On Sept. 21 after Jewel died in May, my brother Kay was born and I was 3 years old in Oct. Dad still did freighting that year. He would be gone about 7 days and then home for 3 or 4 then go again.
That winter about Feb. Malcolm got the Scarlet Fever, so we were all exposed. They came and quarantined us in so the children could not go to school. The health officer came down and brought books, paper, pencils, and chalk and mother gave the children their lessons so all passed their grade. I did not have the fever very bad but some of the children were quite sick. We were quaratened in or 11 weeks.
Well another winter and spring had gone and summer had come. The children from town use to come down to our place and play along the banks of the creek. One day there were some of our cousins down there, and we were all down in the bottom of the creek bed playing in the sand and making ditches. Mother could hear a big roaring sound. At first she did not think of a flood as it had not rained at our place, and then it came to her it was a flood so she ran to the bank and called quickly to us to get out, and we had just got to the top of the bank when the flood was right where we had been playing.
What a wicked looking thing. The head of it was about 8 ft. high thick with mud, rocks, logs, and trees. It looked like a big black serpent crawling along. It always took several hours for them to go down. Lots of times people would come down from town to watch the floods.
The fall I was 5 years old and dad was going again with sheep so we moved into town. My brother Curtis was only 2 months old and mother did not want to stay down on the ranch.
Dad stayed with the sheep until Christmas and came home. After Christmas he went with some other men to get work. He stayed until the first of March, and on his way home he stopped at Elberta to visit his brother (Uncle Bill).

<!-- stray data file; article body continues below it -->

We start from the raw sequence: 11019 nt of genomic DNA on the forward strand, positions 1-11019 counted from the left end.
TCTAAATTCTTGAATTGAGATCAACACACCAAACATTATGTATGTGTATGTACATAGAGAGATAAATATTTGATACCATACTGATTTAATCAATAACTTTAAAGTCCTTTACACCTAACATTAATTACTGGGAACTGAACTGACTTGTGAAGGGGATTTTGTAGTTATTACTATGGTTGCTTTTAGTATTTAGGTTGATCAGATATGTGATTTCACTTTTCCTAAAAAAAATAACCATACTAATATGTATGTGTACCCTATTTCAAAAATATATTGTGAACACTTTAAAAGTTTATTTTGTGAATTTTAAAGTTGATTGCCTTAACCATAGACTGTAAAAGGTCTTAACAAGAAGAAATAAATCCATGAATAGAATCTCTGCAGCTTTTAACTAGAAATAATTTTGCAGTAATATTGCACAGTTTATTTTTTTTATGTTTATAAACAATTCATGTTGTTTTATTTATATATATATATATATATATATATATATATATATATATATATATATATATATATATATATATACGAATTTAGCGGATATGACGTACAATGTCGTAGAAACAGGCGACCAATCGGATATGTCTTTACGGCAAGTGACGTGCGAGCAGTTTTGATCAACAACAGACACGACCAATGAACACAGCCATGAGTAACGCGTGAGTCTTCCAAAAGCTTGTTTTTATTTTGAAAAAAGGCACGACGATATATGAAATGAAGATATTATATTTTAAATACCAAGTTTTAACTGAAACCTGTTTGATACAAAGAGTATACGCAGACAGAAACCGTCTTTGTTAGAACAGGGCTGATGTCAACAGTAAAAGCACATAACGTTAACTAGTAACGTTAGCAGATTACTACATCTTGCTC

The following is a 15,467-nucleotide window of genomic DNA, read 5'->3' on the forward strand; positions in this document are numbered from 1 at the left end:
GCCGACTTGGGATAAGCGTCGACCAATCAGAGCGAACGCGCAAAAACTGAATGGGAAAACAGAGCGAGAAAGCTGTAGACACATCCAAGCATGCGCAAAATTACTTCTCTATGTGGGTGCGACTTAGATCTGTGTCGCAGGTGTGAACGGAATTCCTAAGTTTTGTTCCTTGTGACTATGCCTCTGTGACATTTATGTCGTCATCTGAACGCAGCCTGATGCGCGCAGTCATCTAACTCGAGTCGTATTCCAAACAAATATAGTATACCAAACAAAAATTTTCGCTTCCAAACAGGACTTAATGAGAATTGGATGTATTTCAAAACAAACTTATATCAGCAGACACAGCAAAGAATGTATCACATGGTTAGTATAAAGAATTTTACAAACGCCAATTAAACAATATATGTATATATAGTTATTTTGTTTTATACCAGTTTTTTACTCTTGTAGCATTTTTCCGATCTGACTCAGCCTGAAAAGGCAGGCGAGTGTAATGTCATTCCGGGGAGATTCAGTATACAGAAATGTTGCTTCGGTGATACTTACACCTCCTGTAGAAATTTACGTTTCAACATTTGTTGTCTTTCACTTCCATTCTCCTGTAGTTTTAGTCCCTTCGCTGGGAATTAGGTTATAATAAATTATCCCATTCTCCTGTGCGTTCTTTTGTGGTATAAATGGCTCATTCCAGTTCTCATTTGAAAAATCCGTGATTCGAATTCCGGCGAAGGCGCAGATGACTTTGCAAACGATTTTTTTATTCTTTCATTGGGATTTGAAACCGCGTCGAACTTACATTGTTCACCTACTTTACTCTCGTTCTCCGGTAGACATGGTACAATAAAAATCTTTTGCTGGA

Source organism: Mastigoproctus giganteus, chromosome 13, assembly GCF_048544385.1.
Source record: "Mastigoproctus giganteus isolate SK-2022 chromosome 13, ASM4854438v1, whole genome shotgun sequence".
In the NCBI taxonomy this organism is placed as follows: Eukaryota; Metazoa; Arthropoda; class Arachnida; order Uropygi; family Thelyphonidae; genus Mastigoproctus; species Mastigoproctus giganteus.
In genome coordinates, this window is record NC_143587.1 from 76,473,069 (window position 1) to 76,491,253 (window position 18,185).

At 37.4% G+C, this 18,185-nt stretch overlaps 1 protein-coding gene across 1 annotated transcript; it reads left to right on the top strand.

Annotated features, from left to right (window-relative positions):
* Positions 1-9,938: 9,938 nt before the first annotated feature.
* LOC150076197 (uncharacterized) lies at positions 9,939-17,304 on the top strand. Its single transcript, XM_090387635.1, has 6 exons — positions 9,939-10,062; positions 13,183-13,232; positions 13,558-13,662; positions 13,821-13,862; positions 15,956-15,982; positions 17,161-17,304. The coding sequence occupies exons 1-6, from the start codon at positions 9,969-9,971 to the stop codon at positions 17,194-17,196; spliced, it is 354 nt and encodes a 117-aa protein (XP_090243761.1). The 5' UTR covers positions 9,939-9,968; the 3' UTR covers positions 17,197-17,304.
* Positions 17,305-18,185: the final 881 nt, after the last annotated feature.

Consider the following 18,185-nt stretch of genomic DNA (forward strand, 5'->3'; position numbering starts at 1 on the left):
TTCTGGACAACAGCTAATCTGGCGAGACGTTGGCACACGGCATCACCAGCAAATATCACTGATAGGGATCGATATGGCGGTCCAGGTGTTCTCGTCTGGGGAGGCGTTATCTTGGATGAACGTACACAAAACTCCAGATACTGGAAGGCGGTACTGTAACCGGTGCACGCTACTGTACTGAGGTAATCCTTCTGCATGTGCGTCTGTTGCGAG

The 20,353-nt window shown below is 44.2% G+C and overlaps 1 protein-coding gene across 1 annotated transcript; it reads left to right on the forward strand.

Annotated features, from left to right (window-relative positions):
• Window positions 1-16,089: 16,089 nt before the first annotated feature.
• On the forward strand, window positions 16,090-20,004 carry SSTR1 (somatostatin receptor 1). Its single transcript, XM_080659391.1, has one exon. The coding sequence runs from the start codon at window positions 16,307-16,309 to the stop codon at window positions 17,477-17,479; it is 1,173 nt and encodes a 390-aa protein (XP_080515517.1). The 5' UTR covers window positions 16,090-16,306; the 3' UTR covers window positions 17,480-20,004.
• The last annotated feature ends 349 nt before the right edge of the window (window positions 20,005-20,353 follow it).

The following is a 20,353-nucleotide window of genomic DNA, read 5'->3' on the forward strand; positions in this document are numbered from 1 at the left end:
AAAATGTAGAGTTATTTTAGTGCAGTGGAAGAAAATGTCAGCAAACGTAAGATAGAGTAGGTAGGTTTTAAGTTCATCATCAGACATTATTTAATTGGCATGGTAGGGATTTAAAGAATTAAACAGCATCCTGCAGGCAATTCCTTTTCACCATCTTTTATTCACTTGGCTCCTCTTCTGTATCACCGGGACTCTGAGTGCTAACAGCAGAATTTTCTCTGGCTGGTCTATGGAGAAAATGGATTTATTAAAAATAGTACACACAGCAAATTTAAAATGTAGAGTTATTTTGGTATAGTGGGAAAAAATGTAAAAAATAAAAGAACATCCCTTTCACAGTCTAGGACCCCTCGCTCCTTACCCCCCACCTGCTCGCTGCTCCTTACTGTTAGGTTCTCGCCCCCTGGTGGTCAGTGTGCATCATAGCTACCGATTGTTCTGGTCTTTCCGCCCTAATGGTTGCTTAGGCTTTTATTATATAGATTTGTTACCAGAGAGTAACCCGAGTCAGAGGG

Uncle Bill told dad if he would come back, he would give him the job of foreman on the Knight’s Co. Ranch. He came on home and he and mother decided to go to Elberta so he could work and be at home with the family too.
So on the first of April, 1924 they loaded the wagon, packing every good so they could take us much as possible. They sold the chickens and turkeys, also some of the furniture and what machinery we had. We had a big white top buggy, so they put our food, bedding and other things we would need to get to on the way. Mother and us children rode in the buggy so we had shelter from the sun. We had 5 cows and a little calf. Dad made a box on the back end of the wagon for the calf to lay down in as it was too young to walk so far. Malcolm and Cecil took turns riding a little pony and drove the cows, but by the third day the cows were so sore footed they could not travel. We camped at Circleville and the next morning dad sold the cows and calf and the pony and saddle to a man on a farm there. We had a good big team both were gray. We called them Queen and Prince.
Those days there were no hard surface roads, just narrow dirt roads with deep ruts in some places made by the wagon wheels in wet weather. There were no cars on the road down that way. There was camp houses and places to feed the horses along the way. We had brought a tent in case we would need it but only had to pitch it twice. We stopped at grandma Jolley’s in Monroe, and to Uncle Mac’s in Gunnison. We were on the way 10 days; you can go that distance now in 4 ½ hours.
Well we reached Elberta on the 12 of April about dark. All were quite tired and weary from the 10 day trip and needed to bath and clean up a little before eating and going to bed.
Uncle Will and his children lived there. We moved in with them and mother cooked for all as well as the hired men who worked there. She cooked for seventeen most of the summer. What a summer lots of hard work and sweat, lot of serious sickness, and lots of fun. I was rather small but was there mist it all.
The men that came there to work brought diphtheria, measles, and mumps to us. I had my part of the measles and mumps but was not as sick as the others. Mother said she could hardly hold me in.
Written by Leland Dwight JolleyTyped by his daughter Diane J Adams
This is the PDF file in the handwriting of Leland Dwight Jolley sharing his recollections of growing up in Tropic, Garfield, Utah 1918 - 1923. Feel free to upload this document written in his own handwriting.